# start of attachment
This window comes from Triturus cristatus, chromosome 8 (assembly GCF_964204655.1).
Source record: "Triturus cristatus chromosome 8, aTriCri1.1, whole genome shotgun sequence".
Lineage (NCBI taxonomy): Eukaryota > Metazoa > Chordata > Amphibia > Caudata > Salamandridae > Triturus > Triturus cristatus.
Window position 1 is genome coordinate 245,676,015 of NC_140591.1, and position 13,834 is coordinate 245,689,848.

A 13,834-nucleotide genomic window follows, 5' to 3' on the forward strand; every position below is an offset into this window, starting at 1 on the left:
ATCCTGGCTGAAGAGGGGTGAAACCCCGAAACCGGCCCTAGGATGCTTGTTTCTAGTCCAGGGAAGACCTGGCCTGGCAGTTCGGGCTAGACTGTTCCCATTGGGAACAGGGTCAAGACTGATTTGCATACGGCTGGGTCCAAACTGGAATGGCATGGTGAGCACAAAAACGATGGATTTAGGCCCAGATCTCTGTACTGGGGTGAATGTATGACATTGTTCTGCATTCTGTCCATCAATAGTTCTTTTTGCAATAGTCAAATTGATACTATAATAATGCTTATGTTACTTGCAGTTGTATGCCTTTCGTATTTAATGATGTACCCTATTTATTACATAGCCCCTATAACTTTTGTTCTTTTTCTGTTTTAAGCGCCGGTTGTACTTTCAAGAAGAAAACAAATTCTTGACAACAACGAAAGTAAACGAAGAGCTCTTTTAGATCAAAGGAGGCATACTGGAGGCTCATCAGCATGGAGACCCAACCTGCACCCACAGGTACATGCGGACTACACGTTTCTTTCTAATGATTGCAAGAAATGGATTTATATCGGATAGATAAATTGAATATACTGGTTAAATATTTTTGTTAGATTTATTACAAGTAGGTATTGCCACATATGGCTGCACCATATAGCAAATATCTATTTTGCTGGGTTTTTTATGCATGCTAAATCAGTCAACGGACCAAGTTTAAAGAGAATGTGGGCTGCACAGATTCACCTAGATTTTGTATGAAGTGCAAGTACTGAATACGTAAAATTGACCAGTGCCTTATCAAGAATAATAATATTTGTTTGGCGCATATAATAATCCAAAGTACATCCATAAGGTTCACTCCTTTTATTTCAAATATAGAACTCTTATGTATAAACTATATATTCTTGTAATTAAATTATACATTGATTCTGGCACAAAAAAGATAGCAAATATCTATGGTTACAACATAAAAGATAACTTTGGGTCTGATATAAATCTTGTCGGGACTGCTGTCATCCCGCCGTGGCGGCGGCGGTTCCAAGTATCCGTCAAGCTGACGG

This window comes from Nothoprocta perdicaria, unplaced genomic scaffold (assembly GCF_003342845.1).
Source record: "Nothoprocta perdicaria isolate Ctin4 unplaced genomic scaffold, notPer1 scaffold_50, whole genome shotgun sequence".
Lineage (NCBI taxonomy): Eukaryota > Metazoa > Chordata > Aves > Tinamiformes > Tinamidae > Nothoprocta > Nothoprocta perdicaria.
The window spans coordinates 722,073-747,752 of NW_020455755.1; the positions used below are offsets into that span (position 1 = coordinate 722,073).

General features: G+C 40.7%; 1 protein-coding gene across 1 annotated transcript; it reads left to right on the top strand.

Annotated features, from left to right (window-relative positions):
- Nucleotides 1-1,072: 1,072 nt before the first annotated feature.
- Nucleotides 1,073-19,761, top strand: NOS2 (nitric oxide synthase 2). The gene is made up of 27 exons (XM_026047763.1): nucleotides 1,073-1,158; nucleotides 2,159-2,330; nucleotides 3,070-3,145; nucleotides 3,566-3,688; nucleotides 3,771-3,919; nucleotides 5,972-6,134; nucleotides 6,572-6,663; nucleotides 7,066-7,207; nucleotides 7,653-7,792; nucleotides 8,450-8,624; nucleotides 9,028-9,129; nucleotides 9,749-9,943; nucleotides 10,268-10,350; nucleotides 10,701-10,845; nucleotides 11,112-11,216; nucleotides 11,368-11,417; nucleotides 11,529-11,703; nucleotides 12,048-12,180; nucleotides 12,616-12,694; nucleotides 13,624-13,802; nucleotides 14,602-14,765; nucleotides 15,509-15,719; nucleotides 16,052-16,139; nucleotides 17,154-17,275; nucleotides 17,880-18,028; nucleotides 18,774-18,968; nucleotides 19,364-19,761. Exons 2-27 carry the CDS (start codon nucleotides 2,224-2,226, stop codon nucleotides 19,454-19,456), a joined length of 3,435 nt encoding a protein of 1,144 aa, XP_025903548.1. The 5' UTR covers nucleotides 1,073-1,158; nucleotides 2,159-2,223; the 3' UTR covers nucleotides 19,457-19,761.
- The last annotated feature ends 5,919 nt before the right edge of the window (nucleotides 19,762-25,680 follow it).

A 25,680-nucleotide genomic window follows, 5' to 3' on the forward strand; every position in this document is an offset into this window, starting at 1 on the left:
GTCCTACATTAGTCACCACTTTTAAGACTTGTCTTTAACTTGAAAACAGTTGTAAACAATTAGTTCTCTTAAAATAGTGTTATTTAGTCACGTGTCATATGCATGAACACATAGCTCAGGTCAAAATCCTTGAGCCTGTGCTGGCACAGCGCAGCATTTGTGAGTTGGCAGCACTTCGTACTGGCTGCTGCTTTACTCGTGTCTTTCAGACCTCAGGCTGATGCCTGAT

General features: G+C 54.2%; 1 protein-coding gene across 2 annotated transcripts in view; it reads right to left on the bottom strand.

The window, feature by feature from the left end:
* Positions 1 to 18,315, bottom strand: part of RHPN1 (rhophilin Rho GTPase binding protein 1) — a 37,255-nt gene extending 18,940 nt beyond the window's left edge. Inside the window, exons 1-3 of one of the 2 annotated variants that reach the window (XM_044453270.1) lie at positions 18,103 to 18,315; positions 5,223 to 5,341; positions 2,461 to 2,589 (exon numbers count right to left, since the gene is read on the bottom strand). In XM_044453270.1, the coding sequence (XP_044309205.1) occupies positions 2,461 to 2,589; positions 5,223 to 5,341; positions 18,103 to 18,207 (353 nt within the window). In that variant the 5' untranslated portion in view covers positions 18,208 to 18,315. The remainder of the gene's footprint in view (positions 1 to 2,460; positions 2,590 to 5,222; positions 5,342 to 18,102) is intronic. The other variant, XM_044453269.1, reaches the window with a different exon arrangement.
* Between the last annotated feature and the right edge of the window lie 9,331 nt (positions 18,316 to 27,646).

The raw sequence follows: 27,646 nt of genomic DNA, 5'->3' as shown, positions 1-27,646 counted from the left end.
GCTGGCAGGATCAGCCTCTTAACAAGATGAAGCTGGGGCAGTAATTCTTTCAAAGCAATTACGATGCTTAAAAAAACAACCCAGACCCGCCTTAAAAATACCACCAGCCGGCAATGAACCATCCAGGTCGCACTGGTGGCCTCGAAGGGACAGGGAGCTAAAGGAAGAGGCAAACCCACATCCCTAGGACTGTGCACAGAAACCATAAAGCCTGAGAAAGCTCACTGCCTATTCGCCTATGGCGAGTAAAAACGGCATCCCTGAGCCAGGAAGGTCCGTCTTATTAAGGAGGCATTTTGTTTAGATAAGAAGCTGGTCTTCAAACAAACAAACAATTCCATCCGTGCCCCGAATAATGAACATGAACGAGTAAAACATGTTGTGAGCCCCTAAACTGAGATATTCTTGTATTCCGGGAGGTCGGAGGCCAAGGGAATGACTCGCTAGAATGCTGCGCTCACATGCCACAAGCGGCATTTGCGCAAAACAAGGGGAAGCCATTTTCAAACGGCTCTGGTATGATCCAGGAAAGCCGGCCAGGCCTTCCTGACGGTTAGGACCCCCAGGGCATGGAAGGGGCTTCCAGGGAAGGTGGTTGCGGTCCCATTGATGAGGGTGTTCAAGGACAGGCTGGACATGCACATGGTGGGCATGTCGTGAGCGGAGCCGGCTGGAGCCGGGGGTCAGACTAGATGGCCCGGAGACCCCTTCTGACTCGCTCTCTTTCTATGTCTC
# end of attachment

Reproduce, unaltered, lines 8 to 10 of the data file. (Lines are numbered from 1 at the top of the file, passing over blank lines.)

Source record: "Nothoprocta perdicaria isolate Ctin4 unplaced genomic scaffold, notPer1 scaffold_50, whole genome shotgun sequence".
Lineage (NCBI taxonomy): Eukaryota > Metazoa > Chordata > Aves > Tinamiformes > Tinamidae > Nothoprocta > Nothoprocta perdicaria.
The window spans coordinates 722,073-747,752 of NW_020455755.1; the positions used below are offsets into that span (position 1 = coordinate 722,073).